Zoho email difficult to crack for National Security Agency

January 01, 2015 12:50 am | Updated 08:08 am IST - CHENNAI:

Zoho founder Sridhar Vembu. File photo: Bijoy Ghosh

Zoho founder Sridhar Vembu. File photo: Bijoy Ghosh

City-based Zoho Corp’s email and chat services are one of the handful of services, which the U.S. National Security Agency (NSA) has found it difficult to crack under its mass surveillance programme.

According to a report by German newsmagazine Der Spiegel , NSA has classified the encryption and security-breaking problems it encountered on a scale of 1 to 5, from ‘trivial’ to ‘catastrophic.’ Facebook chat, for example, was considered ‘trivial.’ The report was based on the documents obtained from former NSA contractor and whistleblower Edward Snowden.

The NSA had major problem at the fourth level with Zoho, an encrypted email service, the report said.

Encryption — the use of mathematics to protect communications from spying — is used for electronic transactions of all types, by governments, firms and private users alike. This comes as a strong testimonial for Zoho, which competes with Microsoft and Google in the mail and office suite space. The firm has over 10 million users, and mainly focuses on small and medium enterprises in the U.S. and other global markets. Zoho declined to comment on this story.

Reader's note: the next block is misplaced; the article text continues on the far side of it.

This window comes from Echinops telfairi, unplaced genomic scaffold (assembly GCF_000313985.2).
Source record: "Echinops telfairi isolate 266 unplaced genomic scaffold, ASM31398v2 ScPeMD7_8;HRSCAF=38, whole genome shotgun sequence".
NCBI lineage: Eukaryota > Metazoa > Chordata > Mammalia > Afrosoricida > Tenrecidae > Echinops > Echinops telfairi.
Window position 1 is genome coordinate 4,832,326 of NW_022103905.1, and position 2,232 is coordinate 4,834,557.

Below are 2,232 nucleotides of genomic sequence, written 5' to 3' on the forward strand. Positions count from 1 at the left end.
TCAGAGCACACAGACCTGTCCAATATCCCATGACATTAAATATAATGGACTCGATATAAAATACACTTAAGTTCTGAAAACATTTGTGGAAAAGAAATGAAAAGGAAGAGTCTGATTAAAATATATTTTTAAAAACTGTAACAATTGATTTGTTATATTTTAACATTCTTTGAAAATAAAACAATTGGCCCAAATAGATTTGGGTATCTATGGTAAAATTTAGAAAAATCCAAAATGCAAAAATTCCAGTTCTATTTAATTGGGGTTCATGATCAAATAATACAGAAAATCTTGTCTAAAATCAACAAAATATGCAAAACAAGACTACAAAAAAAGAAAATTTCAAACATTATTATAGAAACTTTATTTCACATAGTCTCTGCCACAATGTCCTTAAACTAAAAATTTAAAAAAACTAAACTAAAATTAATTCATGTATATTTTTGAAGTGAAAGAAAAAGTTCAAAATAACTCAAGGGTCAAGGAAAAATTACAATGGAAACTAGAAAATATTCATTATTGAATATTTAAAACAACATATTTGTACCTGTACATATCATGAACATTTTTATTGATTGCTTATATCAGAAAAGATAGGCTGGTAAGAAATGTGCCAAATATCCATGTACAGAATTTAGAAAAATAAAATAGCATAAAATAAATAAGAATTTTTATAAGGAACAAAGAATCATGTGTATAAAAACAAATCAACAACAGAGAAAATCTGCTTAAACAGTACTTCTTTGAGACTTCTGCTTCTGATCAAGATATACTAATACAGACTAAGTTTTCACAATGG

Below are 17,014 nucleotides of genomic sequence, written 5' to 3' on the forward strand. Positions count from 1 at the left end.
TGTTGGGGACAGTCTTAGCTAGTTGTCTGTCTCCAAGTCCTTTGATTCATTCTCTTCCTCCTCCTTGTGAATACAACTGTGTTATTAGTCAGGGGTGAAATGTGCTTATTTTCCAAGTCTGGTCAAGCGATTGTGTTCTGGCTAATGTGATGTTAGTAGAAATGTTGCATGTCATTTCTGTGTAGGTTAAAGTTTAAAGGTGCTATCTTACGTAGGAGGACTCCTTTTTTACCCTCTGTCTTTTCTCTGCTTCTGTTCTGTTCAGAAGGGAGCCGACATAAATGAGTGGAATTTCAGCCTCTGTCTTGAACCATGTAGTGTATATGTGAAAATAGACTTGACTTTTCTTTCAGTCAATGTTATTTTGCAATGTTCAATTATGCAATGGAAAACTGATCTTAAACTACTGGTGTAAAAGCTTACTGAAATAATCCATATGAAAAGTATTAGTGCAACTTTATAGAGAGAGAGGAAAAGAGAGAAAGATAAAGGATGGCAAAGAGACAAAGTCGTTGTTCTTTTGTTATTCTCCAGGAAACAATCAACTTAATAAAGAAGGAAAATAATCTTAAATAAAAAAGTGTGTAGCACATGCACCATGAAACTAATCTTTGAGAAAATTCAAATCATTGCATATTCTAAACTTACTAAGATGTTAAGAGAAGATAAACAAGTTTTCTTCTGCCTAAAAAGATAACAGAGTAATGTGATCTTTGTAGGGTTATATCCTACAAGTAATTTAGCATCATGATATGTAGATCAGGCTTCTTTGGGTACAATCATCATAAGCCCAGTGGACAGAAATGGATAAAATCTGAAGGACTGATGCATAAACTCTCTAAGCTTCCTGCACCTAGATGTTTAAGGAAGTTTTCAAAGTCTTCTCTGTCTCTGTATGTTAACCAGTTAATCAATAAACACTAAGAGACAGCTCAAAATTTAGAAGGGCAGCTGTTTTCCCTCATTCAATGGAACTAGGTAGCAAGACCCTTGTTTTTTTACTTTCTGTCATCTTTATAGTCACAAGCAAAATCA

In an August 2013 blog post, Zoho’s founder Sridhar Vembu noted that his company remained the only major email service provider that never displayed any ads. “In fact, there are no ads inside any of our products. We don’t have an incentive to look inside your data ourselves. While Google has gone on record to say you can’t expect privacy from Google itself, we can assure you that we guarantee your privacy, at least from Zoho itself, if not from the government,” he added in the post.

Der Spiegel report also mentions Tor, the network and software that help users browse the Internet anonymously, which NSA found it difficult to crack.

Although the documents are around two years’ old, experts consider it unlikely the agency's digital spies had made much progress in cracking these technologies, the report adds.

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